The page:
Australian Dictionary of Biography

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Alexander Miller (1842–1914)

by Diane Langmore

This article was published:

Alexander Miller (1842-1914), retailer and philanthropist, was born in 1842 at Aberdeen, Scotland, son of William Miller, cooper, and his wife Annie, née McKenzie. Several years later Alexander arrived with his mother at Geelong, Port Phillip District, where William Miller, who had migrated earlier, had tried unsuccessfully to establish himself in the fishing industry. Eldest of three sons and three daughters, Alexander was forced to work after only minimal formal education and became an apprentice with Hall Bros, drapers.

When the family inherited £100 from Alexander's maternal uncle, he started a drapery business in Pakington Street, Geelong West. By 1868 he had set up as a draper at Ballarat but in 1873 returned to Geelong, opening a store at Victoria House, Moorabool Street. In 1890 he opened new premises in Moorabool Street which were the centre of his rapidly expanding activities.

From the 1880s Miller extended his business interests to other country towns, becoming an initiator of chain-store organization in Victoria. By 1884 he had opened a shop at Horsham and in 1893 he established a business at Geelong House, Benalla. By 1895 there were other branch stores of A. Miller & Co. at Euroa, Hamilton, Maryborough and Shepparton and, by the time of his death, also at Numurkah, Rushworth and Echuca. As his business prospered, he diversified his activities to include farming, real estate and general stores.

Although dour and self-effacing and an exacting employer, Miller gained during his life a reputation as a philanthropist and benefactor. Influenced by Rev. A. R. Edgar, he sought to use his wealth in a Christian way. He established almshouses in East and West Geelong, Chilwell and Benalla, donated statuary to public gardens in Geelong, Shepparton and Benalla, and gave financial aid to needy cases who came to the attention of Geelong police magistrate George Read Murphy. He opened the gardens of his substantial Geelong home, Rannoch House, for use by charitable organizations.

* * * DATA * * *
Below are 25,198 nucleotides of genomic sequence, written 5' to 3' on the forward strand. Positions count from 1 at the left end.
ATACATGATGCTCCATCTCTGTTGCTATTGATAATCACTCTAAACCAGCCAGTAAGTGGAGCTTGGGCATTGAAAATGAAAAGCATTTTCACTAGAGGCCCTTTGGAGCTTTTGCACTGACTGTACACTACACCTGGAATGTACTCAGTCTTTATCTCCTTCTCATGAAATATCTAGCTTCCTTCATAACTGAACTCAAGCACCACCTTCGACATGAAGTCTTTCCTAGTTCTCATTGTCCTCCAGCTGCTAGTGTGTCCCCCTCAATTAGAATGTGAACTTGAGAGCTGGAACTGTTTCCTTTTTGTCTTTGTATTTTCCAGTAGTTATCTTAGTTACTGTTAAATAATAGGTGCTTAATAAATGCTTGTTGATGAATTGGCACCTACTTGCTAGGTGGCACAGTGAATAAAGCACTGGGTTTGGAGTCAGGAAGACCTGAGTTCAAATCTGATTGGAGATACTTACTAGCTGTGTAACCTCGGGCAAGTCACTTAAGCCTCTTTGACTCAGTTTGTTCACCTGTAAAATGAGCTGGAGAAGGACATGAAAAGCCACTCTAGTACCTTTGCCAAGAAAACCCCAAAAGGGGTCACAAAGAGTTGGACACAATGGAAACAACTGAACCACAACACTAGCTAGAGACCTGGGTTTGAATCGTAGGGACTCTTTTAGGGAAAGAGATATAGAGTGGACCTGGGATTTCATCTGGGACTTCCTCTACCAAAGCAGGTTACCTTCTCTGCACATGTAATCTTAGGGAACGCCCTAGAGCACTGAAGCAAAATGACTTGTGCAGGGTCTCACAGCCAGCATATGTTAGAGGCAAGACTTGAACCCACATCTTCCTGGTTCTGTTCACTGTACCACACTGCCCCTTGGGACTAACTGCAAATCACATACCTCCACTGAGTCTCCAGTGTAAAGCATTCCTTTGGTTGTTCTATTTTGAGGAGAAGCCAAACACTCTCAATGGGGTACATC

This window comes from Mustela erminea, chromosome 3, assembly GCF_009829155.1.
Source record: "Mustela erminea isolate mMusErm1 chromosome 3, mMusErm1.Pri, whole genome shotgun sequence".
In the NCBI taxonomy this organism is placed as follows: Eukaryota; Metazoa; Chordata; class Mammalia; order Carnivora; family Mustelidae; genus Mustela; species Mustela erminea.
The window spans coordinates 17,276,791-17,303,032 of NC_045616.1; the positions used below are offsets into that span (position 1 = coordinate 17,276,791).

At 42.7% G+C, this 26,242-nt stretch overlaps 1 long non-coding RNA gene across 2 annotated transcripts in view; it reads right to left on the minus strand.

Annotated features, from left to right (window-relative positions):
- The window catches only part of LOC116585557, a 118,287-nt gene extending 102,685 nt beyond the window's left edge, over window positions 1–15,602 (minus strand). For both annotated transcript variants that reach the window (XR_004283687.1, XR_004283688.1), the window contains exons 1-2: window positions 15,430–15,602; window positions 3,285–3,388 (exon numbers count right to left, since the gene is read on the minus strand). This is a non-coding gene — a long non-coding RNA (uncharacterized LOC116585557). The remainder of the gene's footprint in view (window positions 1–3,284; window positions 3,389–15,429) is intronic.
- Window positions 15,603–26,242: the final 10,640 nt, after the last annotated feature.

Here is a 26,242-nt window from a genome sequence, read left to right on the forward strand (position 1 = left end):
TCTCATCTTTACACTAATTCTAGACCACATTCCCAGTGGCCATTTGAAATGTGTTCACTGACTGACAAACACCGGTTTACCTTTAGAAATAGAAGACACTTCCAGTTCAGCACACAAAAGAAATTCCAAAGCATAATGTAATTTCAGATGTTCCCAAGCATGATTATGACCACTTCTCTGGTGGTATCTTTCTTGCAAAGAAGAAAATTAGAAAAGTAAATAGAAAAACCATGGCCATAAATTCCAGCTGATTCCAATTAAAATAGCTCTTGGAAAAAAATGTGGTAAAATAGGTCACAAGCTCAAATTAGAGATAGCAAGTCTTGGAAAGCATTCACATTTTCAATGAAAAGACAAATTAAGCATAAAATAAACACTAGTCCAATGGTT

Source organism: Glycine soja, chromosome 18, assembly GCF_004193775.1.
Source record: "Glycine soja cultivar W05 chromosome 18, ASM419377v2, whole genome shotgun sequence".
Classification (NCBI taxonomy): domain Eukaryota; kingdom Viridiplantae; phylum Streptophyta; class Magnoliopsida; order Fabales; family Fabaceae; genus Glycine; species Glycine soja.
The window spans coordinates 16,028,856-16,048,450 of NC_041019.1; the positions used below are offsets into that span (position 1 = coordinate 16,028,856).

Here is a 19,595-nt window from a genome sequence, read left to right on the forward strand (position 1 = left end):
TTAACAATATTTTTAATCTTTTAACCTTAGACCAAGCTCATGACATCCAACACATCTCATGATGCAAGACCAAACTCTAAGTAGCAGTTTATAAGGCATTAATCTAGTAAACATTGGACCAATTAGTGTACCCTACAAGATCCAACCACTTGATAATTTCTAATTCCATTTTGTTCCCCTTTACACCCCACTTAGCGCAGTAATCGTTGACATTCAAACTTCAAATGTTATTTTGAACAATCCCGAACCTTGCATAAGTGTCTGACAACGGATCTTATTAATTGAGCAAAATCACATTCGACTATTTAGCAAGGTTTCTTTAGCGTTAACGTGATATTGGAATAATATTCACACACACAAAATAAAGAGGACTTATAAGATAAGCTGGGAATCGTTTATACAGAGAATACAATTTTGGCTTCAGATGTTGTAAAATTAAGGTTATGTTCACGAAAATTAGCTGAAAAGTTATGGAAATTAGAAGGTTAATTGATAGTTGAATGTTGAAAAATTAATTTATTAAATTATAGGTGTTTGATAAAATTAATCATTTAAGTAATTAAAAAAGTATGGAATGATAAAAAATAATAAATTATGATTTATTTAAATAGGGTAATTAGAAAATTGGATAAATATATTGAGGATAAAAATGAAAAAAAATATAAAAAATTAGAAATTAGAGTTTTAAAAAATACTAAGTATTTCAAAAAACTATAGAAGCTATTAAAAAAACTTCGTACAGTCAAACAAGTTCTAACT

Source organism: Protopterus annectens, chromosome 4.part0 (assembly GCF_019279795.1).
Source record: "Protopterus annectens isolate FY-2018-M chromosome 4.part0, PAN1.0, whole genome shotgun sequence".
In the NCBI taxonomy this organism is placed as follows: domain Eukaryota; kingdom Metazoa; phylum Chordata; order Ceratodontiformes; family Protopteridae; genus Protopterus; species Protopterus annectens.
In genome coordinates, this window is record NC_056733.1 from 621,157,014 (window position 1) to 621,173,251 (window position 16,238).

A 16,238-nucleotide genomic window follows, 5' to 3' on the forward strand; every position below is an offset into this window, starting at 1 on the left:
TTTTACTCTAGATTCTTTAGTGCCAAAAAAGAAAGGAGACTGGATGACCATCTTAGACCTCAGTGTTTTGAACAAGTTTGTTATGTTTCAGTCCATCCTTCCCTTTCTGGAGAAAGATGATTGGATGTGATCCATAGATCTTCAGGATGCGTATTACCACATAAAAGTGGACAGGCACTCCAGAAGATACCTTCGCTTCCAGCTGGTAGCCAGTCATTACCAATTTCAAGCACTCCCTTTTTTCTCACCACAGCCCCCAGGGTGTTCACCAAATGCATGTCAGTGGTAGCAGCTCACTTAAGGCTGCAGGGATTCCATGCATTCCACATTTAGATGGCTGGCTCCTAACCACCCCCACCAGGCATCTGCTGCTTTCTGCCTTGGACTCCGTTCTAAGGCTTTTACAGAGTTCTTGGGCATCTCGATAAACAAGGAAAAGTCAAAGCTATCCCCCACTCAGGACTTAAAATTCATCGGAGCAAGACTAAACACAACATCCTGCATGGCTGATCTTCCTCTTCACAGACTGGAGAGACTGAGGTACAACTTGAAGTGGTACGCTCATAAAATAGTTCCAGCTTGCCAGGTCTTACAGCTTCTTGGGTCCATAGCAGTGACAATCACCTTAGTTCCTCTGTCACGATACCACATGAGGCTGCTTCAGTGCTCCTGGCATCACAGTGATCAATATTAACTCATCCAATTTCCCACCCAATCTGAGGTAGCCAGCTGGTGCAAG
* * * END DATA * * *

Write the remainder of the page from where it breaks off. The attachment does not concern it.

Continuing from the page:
Miller died, unmarried, at Armadale, Melbourne, on 27 April 1914. After a service at Yarra Street Methodist Church, Geelong, of which he had been steward and trustee, he was buried in Geelong cemetery. His estate, valued for probate at about £172,000, after providing bequests to various religious and charitable organizations, was committed to the building and endowing of homes for the poor, to be known as the Alexander Miller Memorial Homes, in Geelong, Euroa, Numurkah, Benalla, Rushworth and other country towns. The homes were to be administered by local advisory committees comprised of clergymen and businessmen. By 1944, 168 homes had been erected at the cost of £95,000 and the estate, valued at £275,000, included £180,000 to provide annuities for charitable organizations. By 1984 there were 195 Alexander Miller Memorial Homes.

Select Bibliography

  • W. A. Brownhill, The History of Geelong and Corio Bay (Melb, 1955)
  • A. J. Dunlop, Benalla Cavalcade (Melb, 1973)
  • G. Seaton, The Ashby Story (Geelong, 1978)
  • Investigator (Geelong), 20, no 4, Dec 1985
  • Argus (Melbourne), 30 Apr 1914
  • Shepparton Advertiser, 30 Apr 1914
  • Age (Melbourne), 30 Apr 1914, 5 Apr 1944
  • Benalla Independent, 1 May 1914
  • Euroa Advertiser, 1 May 1914
  • Herald (Melbourne), 4 Apr 1944.

Citation details

Diane Langmore, 'Miller, Alexander (1842–1914)', Australian Dictionary of Biography, National Centre of Biography, Australian National University,, published first in hardcopy 1986, accessed online 19 May 2024.

This article was published in hardcopy in Australian Dictionary of Biography, Volume 10, (Melbourne University Press), 1986

View the front pages for Volume 10

© Copyright Australian Dictionary of Biography, 2006-2024

Life Summary [details]


Aberdeen, Aberdeenshire, Scotland


27 April, 1914 (aged ~ 72)
Armadale, Melbourne, Victoria, Australia

Cultural Heritage

Includes subject's nationality; their parents' nationality; the countries in which they spent a significant part of their childhood, and their self-identity.

Religious Influence

Includes the religion in which subjects were raised, have chosen themselves, attendance at religious schools and/or religious funeral rites; Atheism and Agnosticism have been included.